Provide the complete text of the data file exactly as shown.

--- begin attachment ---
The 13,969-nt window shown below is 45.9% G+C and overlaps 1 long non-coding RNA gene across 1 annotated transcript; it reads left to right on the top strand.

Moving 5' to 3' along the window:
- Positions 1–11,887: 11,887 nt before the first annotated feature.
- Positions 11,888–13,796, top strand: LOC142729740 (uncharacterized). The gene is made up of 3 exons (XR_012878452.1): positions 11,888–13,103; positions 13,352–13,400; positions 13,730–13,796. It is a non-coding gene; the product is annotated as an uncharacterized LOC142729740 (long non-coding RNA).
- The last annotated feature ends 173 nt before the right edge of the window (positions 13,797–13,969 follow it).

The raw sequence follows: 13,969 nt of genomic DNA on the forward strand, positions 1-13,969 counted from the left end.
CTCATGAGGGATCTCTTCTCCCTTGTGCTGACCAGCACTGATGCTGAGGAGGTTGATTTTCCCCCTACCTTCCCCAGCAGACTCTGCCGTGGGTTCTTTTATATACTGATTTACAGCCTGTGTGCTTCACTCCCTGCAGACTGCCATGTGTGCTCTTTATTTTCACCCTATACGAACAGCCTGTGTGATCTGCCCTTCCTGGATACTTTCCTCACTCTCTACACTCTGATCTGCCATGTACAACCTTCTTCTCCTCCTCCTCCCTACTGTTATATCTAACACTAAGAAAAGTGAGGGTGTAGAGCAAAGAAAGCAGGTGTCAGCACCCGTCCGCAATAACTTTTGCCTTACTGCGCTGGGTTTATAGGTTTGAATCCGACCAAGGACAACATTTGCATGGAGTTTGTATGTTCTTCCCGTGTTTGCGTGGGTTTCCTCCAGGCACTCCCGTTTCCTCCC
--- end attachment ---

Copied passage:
The 13,969-nt window shown below is 45.9% G+C and overlaps 1 long non-coding RNA gene across 1 annotated transcript; it reads left to right on the top strand.

Moving 5' to 3' along the window:
- Positions 1–11,887: 11,887 nt before the first annotated feature.
- Positions 11,888–13,796, top strand: LOC142729740 (uncharacterized). The gene is made up of 3 exons (XR_012878452.1): positions 11,888–13,103; positions 13,352–13,400; positions 13,730–13,796. It is a non-coding gene; the product is annotated as an uncharacterized LOC142729740 (long non-coding RNA).
- The last annotated feature ends 173 nt before the right edge of the window (positions 13,797–13,969 follow it).

The raw sequence follows: 13,969 nt of genomic DNA on the forward strand, positions 1-13,969 counted from the left end.
CTCATGAGGGATCTCTTCTCCCTTGTGCTGACCAGCACTGATGCTGAGGAGGTTGATTTTCCCCCTACCTTCCCCAGCAGACTCTGCCGTGGGTTCTTTTATATACTGATTTACAGCCTGTGTGCTTCACTCCCTGCAGACTGCCATGTGTGCTCTTTATTTTCACCCTATACGAACAGCCTGTGTGATCTGCCCTTCCTGGATACTTTCCTCACTCTCTACACTCTGATCTGCCATGTACAACCTTCTTCTCCTCCTCCTCCCTACTGTTATATCTAACACTAAGAAAAGTGAGGGTGTAGAGCAAAGAAAGCAGGTGTCAGCACCCGTCCGCAATAACTTTTGCCTTACTGCGCTGGGTTTATAGGTTTGAATCCGACCAAGGACAACATTTGCATGGAGTTTGTATGTTCTTCCCGTGTTTGCGTGGGTTTCCTCCAGGCACTCCCGTTTCCTCCC